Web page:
The computational model was developed by using the segmentation dataset created from the micro-computed tomography reconstruction. The segmentation labels were arranged in a 3-dimensional grid and formed the basis of this virtual human heart. The ten Tusscher60 and Countermanche61 mathematical models for the human ventricular and atrial tissue were used to simulate the cell electrophysiology for the respective regions. Electrical excitation was manually initiated at the centre of the body of the sinus node and propagated through the tissue. A full description can be found in the data supplement.
The datasets generated during and/or analysed during the current study are available from the corresponding author on reasonable request.
Robert Stephenson was supported during part of this project by the Alder Hey Children’s Charity, Liverpool, grant No. 8132, and has received funding from the European Union’s Horizon 2020 research and innovation programme under the Marie Sklodowska-Curie grant agreement No. 707663. This work was also supported by the BHF programme grant RG/11/18/29257. We would like to thank Tristan Lowe from Manchester X-Ray Imaging Facility, University of Manchester, UK for his help with micro-CT scanning.
R.S.S. – Analysis of micro-CT data, production of figures, writing of manuscript. A.A. – Contributed to preparation for S.N., A.V.N. and whole hearts for micro-CT, performed micro-CT scanning, contributed to figures and manuscript. P.K. – Mathematical modelling and production of modelling figures. F.P. – Prepared and donated 2 specimens for micro-CT and histology. F.J. – Cryosectioned and Masson’s trichrome stained specimens after micro-CT scanning. M.B. – Donated 2 intact hearts and reviewed manuscript. P.I.– Donated 2 intact hearts and reviewed manuscript. J.Z. - Developed code for myocyte orientation analysis, and reviewed manuscript. H.Z.- Supervised PK, contributed to mathematical modelling and modelling figures. R.H.A.– Discussed the basic project with all main and senior authors; helped in analysis of the data, and edited the final manuscript. J.C.J.- Supervised RSS, wrote and edited draft and final sections of the manuscript; figure design and figure legends. H.D. – Supervised A.A., F.P., F.J. Contributed to preparation for S.N., A.V.N. and whole hearts for micro-CT and histology. Contributed to figure design and manuscript preparation.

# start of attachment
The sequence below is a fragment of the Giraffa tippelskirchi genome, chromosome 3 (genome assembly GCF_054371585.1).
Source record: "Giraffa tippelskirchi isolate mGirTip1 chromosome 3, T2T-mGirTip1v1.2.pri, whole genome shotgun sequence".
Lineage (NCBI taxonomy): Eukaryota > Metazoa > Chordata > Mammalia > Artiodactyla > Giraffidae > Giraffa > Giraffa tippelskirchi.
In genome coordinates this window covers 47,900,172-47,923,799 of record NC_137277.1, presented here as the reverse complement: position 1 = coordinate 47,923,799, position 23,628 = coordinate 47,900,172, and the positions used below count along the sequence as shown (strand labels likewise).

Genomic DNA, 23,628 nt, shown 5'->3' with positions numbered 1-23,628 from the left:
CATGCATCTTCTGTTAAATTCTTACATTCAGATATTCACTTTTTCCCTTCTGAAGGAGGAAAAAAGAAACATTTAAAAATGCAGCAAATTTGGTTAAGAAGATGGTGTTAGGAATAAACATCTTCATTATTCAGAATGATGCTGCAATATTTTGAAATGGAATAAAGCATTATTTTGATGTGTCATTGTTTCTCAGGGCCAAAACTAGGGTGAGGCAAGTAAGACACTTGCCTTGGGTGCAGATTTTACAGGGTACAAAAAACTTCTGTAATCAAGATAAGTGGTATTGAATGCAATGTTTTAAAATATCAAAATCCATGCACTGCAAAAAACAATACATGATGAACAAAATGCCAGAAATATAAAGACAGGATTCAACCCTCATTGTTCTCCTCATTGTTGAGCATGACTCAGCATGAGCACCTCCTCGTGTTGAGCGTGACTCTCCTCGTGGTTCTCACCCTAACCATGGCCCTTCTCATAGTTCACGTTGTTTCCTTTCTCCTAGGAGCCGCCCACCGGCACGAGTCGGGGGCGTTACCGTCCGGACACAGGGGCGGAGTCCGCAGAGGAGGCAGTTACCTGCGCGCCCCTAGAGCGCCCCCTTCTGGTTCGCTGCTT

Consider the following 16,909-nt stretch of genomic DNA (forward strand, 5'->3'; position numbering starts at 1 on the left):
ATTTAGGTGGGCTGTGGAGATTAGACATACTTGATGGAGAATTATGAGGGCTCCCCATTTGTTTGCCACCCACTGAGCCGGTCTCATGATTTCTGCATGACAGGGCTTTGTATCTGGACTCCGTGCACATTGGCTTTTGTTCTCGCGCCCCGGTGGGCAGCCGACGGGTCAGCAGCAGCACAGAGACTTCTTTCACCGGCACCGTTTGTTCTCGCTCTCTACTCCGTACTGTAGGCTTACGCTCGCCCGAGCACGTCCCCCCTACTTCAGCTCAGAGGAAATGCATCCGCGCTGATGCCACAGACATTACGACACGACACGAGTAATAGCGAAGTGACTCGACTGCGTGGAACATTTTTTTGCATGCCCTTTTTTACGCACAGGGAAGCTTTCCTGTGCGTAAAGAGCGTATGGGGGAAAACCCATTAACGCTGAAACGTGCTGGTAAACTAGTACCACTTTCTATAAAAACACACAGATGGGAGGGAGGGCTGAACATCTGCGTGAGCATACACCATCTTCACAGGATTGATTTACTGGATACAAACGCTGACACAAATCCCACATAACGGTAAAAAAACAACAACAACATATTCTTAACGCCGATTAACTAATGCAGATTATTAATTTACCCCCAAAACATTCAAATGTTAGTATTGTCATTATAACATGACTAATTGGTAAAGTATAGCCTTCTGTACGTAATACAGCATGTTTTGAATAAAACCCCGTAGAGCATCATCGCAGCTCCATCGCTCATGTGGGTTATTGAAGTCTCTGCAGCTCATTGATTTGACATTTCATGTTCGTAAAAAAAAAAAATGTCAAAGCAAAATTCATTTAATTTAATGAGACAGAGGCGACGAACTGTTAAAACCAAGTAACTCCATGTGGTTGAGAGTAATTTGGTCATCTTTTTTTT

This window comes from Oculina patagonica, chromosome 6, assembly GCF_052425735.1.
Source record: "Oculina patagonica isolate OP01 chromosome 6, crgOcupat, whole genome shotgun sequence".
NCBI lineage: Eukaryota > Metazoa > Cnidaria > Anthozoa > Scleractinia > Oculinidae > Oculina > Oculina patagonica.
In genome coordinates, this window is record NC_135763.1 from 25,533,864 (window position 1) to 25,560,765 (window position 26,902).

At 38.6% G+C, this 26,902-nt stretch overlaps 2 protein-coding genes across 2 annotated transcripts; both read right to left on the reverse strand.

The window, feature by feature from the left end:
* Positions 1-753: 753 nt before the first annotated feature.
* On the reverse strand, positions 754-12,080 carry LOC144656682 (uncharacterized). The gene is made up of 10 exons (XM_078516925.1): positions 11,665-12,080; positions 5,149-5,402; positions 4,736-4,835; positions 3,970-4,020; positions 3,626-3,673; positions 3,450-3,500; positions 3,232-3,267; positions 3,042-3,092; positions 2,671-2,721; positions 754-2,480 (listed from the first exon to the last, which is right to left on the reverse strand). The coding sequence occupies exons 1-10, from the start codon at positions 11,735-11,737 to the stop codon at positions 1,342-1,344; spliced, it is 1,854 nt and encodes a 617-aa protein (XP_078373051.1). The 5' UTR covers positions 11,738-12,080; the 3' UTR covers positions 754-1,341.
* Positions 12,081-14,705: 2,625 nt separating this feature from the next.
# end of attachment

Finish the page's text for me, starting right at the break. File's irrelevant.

The authors declare that they have no competing interests.
Robert S. Stephenson and Andrew Atkinson contributed equally to this work.
Jonathan C. Jarvis and Halina Dobrzynski jointly supervised this work.
Electronic supplementary material
Supplementary information accompanies this paper at doi:10.1038/s41598-017-07694-8
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Jonathan C. Jarvis, Email: ku.ca.umjl@sivraJ.C.J.
Halina Dobrzynski, Email: firstname.lastname@example.org.